The research was into an extension of a radar traffic data acquisition sensor which enables it to establish a unidirectional short range broadband communication link between the sensor and a vehicles passing below it. A possible application of the radar communication system is the field of dynamic traffic management.
The center frequency of the link is within the 61 GHz band. This choice of frequency may be available throughout Europe. The message is organized in telegrams each consisting of a fixed synchronization preamble of 64 bits and an occasionally updated data part. The total amount of data transmitted may exceed 50,000 bits at a vehicle speed of 200 kilometres per hour. No channel coding was found to be necessary to provide error free data reception. Nevertheless forward error correction may be advantageous because of attenuation due to windscreens and heavy weather conditions. Subband modulation based on amplitude shift keying (ASK) seems to be the best modulation method.
Structures suitable for monolithic integration of the 61 GHz components was proposed as monolithic integration technology makes possible cost effective mass production of radio frequency (RF) front ends or complete transceiver structures. The radar communication system could be extended full duplex bidirectional communications at the same time as the radar functions.
Two domains for the application of microwave links to RTI systems have been identified:
- short range (10 to 30 m) road vehicle links in the 1-10 GHz frequency band (such systems will shortly be in mass production),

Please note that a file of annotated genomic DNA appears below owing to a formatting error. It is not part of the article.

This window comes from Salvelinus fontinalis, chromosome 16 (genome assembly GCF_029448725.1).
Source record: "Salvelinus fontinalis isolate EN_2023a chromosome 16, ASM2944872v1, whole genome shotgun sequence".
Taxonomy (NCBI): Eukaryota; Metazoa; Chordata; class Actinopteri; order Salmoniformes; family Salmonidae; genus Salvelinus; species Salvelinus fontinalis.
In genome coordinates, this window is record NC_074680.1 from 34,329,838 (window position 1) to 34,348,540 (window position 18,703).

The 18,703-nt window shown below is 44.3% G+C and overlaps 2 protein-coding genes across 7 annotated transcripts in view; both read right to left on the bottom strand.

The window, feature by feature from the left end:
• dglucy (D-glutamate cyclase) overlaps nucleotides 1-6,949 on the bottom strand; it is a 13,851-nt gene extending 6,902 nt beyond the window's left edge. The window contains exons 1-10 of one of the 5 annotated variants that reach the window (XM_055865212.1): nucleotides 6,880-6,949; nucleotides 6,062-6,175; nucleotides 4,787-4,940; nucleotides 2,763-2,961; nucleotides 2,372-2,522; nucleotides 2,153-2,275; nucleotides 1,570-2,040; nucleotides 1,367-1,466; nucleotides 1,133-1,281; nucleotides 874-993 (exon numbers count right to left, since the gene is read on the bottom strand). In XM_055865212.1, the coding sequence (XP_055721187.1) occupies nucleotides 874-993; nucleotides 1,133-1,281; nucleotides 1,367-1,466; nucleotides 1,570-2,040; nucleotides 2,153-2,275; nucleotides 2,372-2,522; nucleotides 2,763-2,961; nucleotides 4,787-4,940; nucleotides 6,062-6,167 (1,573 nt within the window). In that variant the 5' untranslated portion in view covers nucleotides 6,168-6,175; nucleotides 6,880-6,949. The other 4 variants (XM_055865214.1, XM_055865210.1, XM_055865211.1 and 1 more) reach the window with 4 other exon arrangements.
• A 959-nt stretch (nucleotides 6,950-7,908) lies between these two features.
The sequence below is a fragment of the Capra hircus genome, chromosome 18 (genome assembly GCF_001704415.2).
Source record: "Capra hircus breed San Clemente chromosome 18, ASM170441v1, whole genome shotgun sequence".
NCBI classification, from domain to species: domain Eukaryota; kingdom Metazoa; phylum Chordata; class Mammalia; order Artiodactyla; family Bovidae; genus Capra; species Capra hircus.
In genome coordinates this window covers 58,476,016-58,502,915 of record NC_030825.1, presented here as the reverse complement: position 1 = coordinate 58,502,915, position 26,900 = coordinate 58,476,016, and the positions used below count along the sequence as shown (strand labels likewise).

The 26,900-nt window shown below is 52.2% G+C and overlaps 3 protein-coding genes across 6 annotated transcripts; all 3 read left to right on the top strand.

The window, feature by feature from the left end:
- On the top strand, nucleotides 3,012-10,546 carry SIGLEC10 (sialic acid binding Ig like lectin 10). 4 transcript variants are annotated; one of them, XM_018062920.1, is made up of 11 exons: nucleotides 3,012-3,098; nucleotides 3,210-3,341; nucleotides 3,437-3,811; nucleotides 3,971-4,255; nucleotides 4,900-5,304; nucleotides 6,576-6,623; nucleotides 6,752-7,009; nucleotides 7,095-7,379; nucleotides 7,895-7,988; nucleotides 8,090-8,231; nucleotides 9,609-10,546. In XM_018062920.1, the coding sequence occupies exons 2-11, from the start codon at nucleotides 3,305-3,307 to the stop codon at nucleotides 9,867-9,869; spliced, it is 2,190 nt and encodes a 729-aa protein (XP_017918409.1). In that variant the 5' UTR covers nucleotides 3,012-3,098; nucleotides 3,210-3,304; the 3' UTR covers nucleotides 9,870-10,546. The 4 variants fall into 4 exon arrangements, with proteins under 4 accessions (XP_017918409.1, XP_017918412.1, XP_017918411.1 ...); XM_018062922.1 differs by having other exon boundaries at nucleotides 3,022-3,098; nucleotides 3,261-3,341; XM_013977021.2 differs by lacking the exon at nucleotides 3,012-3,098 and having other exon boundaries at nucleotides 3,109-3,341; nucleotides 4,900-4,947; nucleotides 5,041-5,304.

- medium range (100 to 300 m) vehicle to vehicle links or anticollision radar, in the 24-36 GHz band. These systems are not so well defined and are just at the prototype stage.
Initially the project will survey the state of the art including technical aspects, R & D efforts in the field and identified functional requirements. The further objectives of this project are then to:
- make a comparative evaluation of the three existing microwave technologies in the 2.5 GHz, 6.6 GHz and 9.9 GHz bands for short range communications between roadside equipment and vehicles,
- compare these technologies with alternative link technologies such as cable systems, infrared light and microwaves in the millimetre bands around 60 GHz. The comparison will be on the basis of performance, cost, reliability and ease of installation,
- attempt to define more clearly the application fields and requirements for longer range (100 to 300 m) devices for use in applications such as anti-collision systems or for vehicle to vehicle communications,
- study the feasibility of a low cost radar front end using a planar quasi-optical design, and to evaluate it by means of a laboratory prototype,
- evaluate in a typical road environment an existing prototype vehicle to vehicle communication link,
- study the theory and feasibility of (by experiment) a unified link able to fulfil the requirements of road-to-vehicle and vehicle-to-vehicle communications.
A recommendation report for implementation of a European microwave link for RTI applications and a survey of all potential microwave applications in RTI.